Right on cue Mother Nature has delivered. The morning of my 23 birthday dawned with our first traces of wind in a couple days, and before 1000 we were under sail, conserving our precious diesel and feeling somehow much closer to home. With the arrival of our first pod of dolphins in a week I knew the wind would stick around for a while, after all these splendid creatures seem to always be harbingers of good conditions and happy days. With the wind the clouds have rolled in, but I'll trade you clouds for wind any day of the week. With our 7 to 10 knot northerly breeze we're making 5 knots on a peaceful beam reach. The sea gently slides past the hull and from the cabin it feels as if we're sitting motionless.
The 4th passed windless, sunny and warm and saw us catch a pair of small albacore to supplement our diet. As usual, the fish bookended the day, and when the second struck just after sunset as I was finishing up my last bites of the morning's catch I reached for the pole and reeled in my first of the trip. Somehow the allure of fishing for me isn't in the sport of doing the actual catching. It's enough for be a witness and take credit for the catch as skipper; but with this being the most prolific fishing trip of my life I would be remiss if I didn't land at least one. Once the fish was filleted and put in the reefer (one benefit of motoring) the sunset began to fade into another spectacular star-filled night, starting with the first appearance of the moon in days, a thin crescent sliver low in the western sky, and ending with the Big Dipper sinking into the sea on the northern horizon.

So this marks my third straight birthday spent in different countries (or lack thereof in this case), surrounded by three different languages, in three distinct climates. It is the first in that stretch in which I haven't been able to catch a couple waves; but with San Diego drawing me inexorably closer this is of little consequence. Besides, if I can't be surfing there isn't much I'd rather do than spend the day sailing before a gentle breeze in the deep blue Pacific along with my dear friends, the dolphins, and with my father along for company. 23 years, 17 countries, and nearly 30,000 sea miles. I can only hope the next 23 bring me such good fortune.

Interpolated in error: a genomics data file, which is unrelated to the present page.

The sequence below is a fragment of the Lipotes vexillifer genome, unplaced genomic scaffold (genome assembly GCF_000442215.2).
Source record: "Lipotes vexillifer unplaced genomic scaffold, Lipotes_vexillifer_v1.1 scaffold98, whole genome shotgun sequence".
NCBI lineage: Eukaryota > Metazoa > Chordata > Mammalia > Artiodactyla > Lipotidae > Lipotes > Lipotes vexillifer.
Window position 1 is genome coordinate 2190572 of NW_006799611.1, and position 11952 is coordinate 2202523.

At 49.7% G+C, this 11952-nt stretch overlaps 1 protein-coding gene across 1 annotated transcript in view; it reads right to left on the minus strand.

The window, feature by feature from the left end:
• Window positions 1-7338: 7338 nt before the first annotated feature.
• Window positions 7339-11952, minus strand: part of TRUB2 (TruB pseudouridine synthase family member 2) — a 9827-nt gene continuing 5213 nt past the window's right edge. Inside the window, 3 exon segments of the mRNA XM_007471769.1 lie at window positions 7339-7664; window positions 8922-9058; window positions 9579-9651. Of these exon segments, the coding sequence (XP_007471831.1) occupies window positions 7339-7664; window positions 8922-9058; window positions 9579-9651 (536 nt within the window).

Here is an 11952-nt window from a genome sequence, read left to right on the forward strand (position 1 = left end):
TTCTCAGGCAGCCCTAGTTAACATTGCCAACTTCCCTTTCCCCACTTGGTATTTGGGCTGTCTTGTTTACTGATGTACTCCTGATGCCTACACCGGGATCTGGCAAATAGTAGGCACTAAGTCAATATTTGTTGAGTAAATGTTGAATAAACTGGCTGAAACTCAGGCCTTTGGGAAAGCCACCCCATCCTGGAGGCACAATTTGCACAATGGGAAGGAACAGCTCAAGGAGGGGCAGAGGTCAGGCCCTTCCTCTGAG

July 5-1300.
33.56N by 128.18W

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viernes, 4 de julio de 2008

Ho-Hum; Another Day of Motoring

Blue skies meet the deep blue of the Pacific in a near seamless transition this morning. There's not a cloud in sight, and the sea is as calm as it gets hundreds of miles offshore. The good news is that the ever-so-slight trickle of wind is now coming down out of the north, where I expect our breeze to eventually fill in from, though I fear it may take another day. Thus my birthday wish: All I want this year is a breeze to sail home by (and I'll gladly take my present a day early). Our day has already started off nice, with the catching of another football-sized albacore not thirty minutes after sunrise, right as the ship's clock struck 0400. The clicking of the reel roused me from a semi-deep sleep, and I was greeted with the chance to fillet a fish bright and early. Even so I was back in bed within the hour for a bit more sleep. Such is the sailor's life: stand watch, read, write, eat, sleep, and repeat process again and again. After 19 full days I've slipped into a routine, and am still loath to change our clocks off Hawaii time though the sun now sets at 1800 and is up before 0400. Just another benefit of being el capitan--I get to choose the time.
Last night was the first truly clear night this trip, and the stars were out like I'm sure many of you have never seen them before. With the nearest lights hundreds of miles away, and the moon away on vacation for the time being, Jupiter became the brightest object in the sky and actually cast a glare across the surface of the glassy sea. Over in the southern sky we watched as Scorpio gently laid down from an upright position, his heart (Antares) burning an extraordinary red all the while. And above, streaking from horizon to horizon in a thick swath stretched the dim cloud of the Milky Way, terminating in the northern sky just east of the Dipper's ladle which spent the night gently pivoting till the spoon was lying perfectly flat just above the horizon. Far above, a good deal higher than I've grown accustomed to, Polaris stood alone on her northern perch, guiding these sailors across the sea like she has so many other throughout the centuries. Every now and then a bright streak shot across the sky as one of the holes to heaven slipped from the sky, and I swore one was going to make it to the sea (though of course it never did). Nature's magnificent display was almost enough to keep my mind off the bone-chilling night air. Those same blessed clear skies allowed the earth's heat to dissipate into the atmosphere and it was by far the coldest night I've experienced in years. But now the sun is up and in the absence of any wind it will surely become another hot day.